There seems to be something of a backlash lately against the phrase, “thank you for your service” that is uttered by so many, everywhere around the nation, to members of the military and veterans. I have seen quite a few articles expressing a similar point of view; that being that people should stop saying it because in doing so they delude themselves into thinking that they are thereby absolved of the responsibility for doing anything more.
I am not among those who feel this way. While my husband was deployed I heard this phrase often, from both friends and strangers. For me, it was somewhat comforting to feel that, even if only for the brief moment that the words were being offered, someone’s thoughts were of gratitude for his sacrifice. The energy of that served to fill my storehouse at a time when I was running on empty. I acknowledge that the phrase can seem trite and inauthentic, especially to soldiers who return from serving in a war zone to less than ideal conditions at home – suffering from PTSD, facing a scarcity of jobs, dealing with assorted stresses associated with re-integrating into civilian life… These are not conditions that can be vanquished with the utterance of a few simple words.
There is always more that can be done, and undoubtedly more that should be done. If you truly feel thankful, marry that thought with action, and the sincerity of it will become evident. You can get involved with a local veteran’s group, or offer assistance to a particular military family with whom you are acquainted (based on what they need), or donate money to causes that benefit veterans or active duty soldiers. It is my hope that people will be moved to do these things and more, contributing beyond the oft-said words of appreciation.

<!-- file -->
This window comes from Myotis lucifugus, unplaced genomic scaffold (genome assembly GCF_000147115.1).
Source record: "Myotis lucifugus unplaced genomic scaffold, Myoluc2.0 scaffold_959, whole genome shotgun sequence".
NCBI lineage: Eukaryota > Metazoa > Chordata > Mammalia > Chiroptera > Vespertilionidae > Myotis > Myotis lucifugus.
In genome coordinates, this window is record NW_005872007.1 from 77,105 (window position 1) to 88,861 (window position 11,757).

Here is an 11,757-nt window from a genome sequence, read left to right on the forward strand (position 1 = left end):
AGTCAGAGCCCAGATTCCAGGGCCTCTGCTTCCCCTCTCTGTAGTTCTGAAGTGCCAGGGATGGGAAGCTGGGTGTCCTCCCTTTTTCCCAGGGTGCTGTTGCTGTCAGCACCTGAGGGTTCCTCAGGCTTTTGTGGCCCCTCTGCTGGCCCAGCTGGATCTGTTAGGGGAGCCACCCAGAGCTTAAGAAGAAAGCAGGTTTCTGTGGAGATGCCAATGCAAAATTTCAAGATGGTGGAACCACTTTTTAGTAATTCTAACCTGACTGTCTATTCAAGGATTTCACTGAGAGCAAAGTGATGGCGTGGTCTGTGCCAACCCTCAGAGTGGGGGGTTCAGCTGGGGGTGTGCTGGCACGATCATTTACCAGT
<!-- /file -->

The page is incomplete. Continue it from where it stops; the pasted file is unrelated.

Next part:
But the essence of it is that it all begins with an expression of gratitude. An attitude of thankfulness for the sacrifices our military members and their families make. An acknowledgement that there is indeed something to be grateful for. Speaking these words does let the soldiers themselves know that they are thought of, and appreciated by the wider community. And though it seems that some don’t think that means a lot, I think it’s an excellent start. As long as it doesn’t end there.
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